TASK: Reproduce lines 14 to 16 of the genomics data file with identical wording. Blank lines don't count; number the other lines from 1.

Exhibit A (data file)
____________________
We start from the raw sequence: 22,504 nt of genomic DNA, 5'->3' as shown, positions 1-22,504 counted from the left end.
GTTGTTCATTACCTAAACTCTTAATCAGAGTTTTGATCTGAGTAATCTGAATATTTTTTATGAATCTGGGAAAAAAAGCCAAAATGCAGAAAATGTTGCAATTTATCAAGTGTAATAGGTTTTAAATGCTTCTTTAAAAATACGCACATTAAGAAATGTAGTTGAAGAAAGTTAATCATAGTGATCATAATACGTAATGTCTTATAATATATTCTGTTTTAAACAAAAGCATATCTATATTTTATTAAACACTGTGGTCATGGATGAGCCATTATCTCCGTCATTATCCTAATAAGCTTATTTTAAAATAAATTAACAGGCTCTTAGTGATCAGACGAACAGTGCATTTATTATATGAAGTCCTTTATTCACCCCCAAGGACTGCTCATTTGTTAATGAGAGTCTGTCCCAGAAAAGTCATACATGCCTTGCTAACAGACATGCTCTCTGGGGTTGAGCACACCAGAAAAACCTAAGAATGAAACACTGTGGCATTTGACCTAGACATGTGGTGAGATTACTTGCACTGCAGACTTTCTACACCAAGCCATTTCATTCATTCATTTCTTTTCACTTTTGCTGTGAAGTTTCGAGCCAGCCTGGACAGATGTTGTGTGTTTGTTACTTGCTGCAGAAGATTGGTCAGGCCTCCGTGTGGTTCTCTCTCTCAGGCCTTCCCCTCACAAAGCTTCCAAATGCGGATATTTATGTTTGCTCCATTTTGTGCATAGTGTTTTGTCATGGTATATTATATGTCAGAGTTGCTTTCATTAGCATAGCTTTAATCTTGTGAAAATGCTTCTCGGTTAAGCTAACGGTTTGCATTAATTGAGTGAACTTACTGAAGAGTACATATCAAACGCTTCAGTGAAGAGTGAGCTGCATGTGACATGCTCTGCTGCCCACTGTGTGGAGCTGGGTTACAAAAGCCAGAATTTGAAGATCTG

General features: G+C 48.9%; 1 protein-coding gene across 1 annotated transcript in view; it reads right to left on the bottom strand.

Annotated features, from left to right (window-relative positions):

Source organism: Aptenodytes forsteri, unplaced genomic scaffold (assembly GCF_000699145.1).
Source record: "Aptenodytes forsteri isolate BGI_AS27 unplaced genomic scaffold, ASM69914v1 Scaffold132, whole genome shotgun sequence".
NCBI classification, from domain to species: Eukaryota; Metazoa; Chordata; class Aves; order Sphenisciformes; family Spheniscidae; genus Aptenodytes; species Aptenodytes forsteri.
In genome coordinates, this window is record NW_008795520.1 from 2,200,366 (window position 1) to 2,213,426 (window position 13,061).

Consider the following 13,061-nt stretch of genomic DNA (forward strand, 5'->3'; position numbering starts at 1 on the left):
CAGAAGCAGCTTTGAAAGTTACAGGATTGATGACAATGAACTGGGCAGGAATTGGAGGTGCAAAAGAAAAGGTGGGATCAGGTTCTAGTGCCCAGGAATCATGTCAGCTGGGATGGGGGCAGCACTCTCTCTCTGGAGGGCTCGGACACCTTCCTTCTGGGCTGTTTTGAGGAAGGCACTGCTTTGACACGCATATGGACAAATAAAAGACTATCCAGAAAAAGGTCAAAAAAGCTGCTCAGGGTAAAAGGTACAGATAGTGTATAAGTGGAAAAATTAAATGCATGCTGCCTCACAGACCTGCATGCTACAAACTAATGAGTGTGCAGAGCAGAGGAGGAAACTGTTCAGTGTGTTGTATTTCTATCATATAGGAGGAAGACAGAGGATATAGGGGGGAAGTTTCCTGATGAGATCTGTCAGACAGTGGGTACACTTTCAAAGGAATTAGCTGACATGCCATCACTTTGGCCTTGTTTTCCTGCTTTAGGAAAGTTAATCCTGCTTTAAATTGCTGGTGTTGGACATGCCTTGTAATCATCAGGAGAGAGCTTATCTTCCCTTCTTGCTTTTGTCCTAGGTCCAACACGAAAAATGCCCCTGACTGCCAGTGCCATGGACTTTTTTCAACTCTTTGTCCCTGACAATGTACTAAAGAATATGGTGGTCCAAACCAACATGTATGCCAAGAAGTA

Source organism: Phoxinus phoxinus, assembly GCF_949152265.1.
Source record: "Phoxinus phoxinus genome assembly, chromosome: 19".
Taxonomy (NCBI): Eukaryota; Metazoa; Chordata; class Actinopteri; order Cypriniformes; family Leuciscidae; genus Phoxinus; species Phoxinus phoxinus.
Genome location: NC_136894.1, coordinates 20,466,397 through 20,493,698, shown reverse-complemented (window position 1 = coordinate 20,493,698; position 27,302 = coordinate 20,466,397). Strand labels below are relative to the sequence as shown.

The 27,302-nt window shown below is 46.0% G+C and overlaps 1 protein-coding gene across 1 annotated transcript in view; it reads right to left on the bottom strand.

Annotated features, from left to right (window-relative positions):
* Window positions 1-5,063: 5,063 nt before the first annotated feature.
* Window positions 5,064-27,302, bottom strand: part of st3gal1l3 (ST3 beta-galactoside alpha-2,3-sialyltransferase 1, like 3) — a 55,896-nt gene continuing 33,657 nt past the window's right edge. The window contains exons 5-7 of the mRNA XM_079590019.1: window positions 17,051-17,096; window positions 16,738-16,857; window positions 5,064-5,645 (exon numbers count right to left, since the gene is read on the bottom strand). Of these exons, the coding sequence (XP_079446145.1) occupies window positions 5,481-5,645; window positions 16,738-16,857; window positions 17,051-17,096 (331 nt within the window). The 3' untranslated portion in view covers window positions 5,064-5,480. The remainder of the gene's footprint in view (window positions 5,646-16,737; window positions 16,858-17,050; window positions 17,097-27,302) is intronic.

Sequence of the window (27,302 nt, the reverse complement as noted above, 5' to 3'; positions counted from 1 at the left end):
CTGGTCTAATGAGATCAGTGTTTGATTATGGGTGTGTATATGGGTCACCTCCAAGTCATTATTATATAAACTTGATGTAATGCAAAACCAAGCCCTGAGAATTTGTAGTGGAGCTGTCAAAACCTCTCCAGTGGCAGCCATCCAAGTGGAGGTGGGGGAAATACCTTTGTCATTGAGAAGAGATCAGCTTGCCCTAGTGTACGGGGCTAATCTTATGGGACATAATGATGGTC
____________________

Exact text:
Genome location: NC_136894.1, coordinates 20,466,397 through 20,493,698, shown reverse-complemented (window position 1 = coordinate 20,493,698; position 27,302 = coordinate 20,466,397). Strand labels below are relative to the sequence as shown.

The 27,302-nt window shown below is 46.0% G+C and overlaps 1 protein-coding gene across 1 annotated transcript in view; it reads right to left on the bottom strand.

Annotated features, from left to right (window-relative positions):